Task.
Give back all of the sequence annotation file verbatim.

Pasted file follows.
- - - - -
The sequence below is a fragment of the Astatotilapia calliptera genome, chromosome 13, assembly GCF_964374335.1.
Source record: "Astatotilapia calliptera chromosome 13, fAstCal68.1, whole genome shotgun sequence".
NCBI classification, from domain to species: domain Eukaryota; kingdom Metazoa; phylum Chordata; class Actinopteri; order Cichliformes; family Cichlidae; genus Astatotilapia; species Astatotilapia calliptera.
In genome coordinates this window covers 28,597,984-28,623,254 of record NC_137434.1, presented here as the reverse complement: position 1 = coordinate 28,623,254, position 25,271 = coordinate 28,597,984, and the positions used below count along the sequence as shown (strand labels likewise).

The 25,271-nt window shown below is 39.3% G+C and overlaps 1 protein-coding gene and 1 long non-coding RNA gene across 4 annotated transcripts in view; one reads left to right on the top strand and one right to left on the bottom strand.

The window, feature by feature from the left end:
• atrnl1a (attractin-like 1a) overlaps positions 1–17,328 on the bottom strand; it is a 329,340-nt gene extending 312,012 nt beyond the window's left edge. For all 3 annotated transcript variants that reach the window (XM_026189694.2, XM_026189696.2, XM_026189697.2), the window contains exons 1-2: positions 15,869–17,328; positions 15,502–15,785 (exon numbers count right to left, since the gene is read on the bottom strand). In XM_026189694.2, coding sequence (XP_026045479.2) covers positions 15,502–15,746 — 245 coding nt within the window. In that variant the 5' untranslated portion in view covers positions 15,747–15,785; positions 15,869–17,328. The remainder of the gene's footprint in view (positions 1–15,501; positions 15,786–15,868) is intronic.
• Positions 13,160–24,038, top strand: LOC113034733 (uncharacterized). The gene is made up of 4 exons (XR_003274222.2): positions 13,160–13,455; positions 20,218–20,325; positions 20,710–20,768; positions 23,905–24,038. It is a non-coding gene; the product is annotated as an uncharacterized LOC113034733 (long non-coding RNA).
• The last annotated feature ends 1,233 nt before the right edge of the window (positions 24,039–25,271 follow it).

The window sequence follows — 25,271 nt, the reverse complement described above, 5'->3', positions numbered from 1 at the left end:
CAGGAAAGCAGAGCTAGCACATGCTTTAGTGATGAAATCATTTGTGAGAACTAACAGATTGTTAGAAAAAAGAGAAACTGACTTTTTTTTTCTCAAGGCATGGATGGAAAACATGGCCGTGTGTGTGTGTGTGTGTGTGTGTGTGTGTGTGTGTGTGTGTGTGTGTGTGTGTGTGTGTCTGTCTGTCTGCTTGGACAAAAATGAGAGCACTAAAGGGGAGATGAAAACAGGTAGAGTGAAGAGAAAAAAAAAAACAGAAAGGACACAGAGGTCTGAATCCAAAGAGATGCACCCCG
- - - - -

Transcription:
The sequence below is a fragment of the Astatotilapia calliptera genome, chromosome 13, assembly GCF_964374335.1.
Source record: "Astatotilapia calliptera chromosome 13, fAstCal68.1, whole genome shotgun sequence".
NCBI classification, from domain to species: domain Eukaryota; kingdom Metazoa; phylum Chordata; class Actinopteri; order Cichliformes; family Cichlidae; genus Astatotilapia; species Astatotilapia calliptera.
In genome coordinates this window covers 28,597,984-28,623,254 of record NC_137434.1, presented here as the reverse complement: position 1 = coordinate 28,623,254, position 25,271 = coordinate 28,597,984, and the positions used below count along the sequence as shown (strand labels likewise).

The 25,271-nt window shown below is 39.3% G+C and overlaps 1 protein-coding gene and 1 long non-coding RNA gene across 4 annotated transcripts in view; one reads left to right on the top strand and one right to left on the bottom strand.

The window, feature by feature from the left end:
• atrnl1a (attractin-like 1a) overlaps positions 1–17,328 on the bottom strand; it is a 329,340-nt gene extending 312,012 nt beyond the window's left edge. For all 3 annotated transcript variants that reach the window (XM_026189694.2, XM_026189696.2, XM_026189697.2), the window contains exons 1-2: positions 15,869–17,328; positions 15,502–15,785 (exon numbers count right to left, since the gene is read on the bottom strand). In XM_026189694.2, coding sequence (XP_026045479.2) covers positions 15,502–15,746 — 245 coding nt within the window. In that variant the 5' untranslated portion in view covers positions 15,747–15,785; positions 15,869–17,328. The remainder of the gene's footprint in view (positions 1–15,501; positions 15,786–15,868) is intronic.
• Positions 13,160–24,038, top strand: LOC113034733 (uncharacterized). The gene is made up of 4 exons (XR_003274222.2): positions 13,160–13,455; positions 20,218–20,325; positions 20,710–20,768; positions 23,905–24,038. It is a non-coding gene; the product is annotated as an uncharacterized LOC113034733 (long non-coding RNA).
• The last annotated feature ends 1,233 nt before the right edge of the window (positions 24,039–25,271 follow it).

The window sequence follows — 25,271 nt, the reverse complement described above, 5'->3', positions numbered from 1 at the left end:
CAGGAAAGCAGAGCTAGCACATGCTTTAGTGATGAAATCATTTGTGAGAACTAACAGATTGTTAGAAAAAAGAGAAACTGACTTTTTTTTTCTCAAGGCATGGATGGAAAACATGGCCGTGTGTGTGTGTGTGTGTGTGTGTGTGTGTGTGTGTGTGTGTGTGTGTGTGTGTGTGTGTCTGTCTGTCTGCTTGGACAAAAATGAGAGCACTAAAGGGGAGATGAAAACAGGTAGAGTGAAGAGAAAAAAAAAAACAGAAAGGACACAGAGGTCTGAATCCAAAGAGATGCACCCCG